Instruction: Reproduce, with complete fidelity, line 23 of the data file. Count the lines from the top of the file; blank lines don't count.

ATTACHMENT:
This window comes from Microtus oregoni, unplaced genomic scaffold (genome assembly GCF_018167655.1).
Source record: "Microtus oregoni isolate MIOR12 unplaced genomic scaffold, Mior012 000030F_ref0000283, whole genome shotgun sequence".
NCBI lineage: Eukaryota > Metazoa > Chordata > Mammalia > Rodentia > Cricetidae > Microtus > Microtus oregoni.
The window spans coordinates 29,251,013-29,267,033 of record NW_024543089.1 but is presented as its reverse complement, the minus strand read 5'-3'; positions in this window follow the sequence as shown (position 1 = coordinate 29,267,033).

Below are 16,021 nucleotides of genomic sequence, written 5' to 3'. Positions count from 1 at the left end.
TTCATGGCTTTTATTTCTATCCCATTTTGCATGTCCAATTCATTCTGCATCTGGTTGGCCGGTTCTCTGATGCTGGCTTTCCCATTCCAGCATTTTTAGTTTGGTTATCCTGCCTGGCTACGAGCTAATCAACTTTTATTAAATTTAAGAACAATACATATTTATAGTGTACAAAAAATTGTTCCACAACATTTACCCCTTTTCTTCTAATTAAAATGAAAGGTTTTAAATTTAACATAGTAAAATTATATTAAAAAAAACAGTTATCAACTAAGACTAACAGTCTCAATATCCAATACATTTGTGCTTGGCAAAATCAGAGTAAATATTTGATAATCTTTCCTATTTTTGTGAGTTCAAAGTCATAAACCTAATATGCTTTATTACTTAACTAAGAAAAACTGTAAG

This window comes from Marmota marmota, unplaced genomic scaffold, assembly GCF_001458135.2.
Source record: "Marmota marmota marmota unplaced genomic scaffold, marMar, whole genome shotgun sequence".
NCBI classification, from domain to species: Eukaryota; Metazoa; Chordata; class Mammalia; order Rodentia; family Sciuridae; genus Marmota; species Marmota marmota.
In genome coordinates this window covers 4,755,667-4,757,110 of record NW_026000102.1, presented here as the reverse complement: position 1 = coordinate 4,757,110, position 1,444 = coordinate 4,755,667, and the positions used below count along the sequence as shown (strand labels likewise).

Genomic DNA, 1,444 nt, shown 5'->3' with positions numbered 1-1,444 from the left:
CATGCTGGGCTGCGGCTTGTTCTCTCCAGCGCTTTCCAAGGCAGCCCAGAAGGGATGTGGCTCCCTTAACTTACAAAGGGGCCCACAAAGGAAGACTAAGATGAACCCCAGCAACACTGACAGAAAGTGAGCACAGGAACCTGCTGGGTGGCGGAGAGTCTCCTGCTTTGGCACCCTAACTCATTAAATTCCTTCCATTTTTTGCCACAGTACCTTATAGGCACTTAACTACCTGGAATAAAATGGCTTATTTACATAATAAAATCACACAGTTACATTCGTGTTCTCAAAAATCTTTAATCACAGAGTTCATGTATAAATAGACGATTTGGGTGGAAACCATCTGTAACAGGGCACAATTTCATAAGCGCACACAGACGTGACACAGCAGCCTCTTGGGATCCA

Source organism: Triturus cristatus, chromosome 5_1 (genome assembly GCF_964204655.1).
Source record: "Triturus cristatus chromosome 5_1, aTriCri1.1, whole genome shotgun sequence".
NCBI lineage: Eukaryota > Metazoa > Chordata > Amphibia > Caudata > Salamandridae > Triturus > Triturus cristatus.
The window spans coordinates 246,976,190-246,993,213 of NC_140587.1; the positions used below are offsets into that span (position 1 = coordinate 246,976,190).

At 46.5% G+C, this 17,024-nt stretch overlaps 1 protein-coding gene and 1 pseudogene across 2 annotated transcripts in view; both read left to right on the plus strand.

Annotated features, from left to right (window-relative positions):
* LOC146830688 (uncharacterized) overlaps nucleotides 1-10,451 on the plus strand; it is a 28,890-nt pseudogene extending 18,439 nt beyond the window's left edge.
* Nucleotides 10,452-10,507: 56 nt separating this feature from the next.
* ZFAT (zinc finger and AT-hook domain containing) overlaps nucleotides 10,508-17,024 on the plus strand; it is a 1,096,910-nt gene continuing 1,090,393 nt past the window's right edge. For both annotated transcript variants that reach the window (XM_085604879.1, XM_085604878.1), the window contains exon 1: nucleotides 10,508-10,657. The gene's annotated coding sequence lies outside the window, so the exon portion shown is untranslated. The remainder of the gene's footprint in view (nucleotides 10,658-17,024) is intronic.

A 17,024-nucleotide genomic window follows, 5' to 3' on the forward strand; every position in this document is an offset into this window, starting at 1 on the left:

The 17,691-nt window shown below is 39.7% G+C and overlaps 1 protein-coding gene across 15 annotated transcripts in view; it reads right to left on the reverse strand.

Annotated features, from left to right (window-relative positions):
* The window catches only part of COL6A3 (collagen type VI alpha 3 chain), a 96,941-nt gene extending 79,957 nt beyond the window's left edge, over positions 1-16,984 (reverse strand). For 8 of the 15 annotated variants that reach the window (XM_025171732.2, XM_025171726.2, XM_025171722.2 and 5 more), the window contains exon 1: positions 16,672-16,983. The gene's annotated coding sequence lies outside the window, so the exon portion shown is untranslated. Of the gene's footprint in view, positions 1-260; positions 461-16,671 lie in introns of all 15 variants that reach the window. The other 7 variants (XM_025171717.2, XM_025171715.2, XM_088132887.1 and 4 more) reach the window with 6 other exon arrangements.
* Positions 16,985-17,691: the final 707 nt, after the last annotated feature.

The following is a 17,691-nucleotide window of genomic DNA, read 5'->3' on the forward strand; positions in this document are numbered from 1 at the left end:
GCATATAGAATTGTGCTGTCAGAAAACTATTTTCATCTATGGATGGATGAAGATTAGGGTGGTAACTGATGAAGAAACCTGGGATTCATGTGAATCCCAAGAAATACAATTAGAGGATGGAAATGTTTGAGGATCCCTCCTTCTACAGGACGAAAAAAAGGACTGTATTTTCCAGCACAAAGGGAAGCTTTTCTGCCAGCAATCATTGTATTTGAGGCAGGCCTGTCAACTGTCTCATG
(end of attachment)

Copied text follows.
The 17,691-nt window shown below is 39.7% G+C and overlaps 1 protein-coding gene across 15 annotated transcripts in view; it reads right to left on the reverse strand.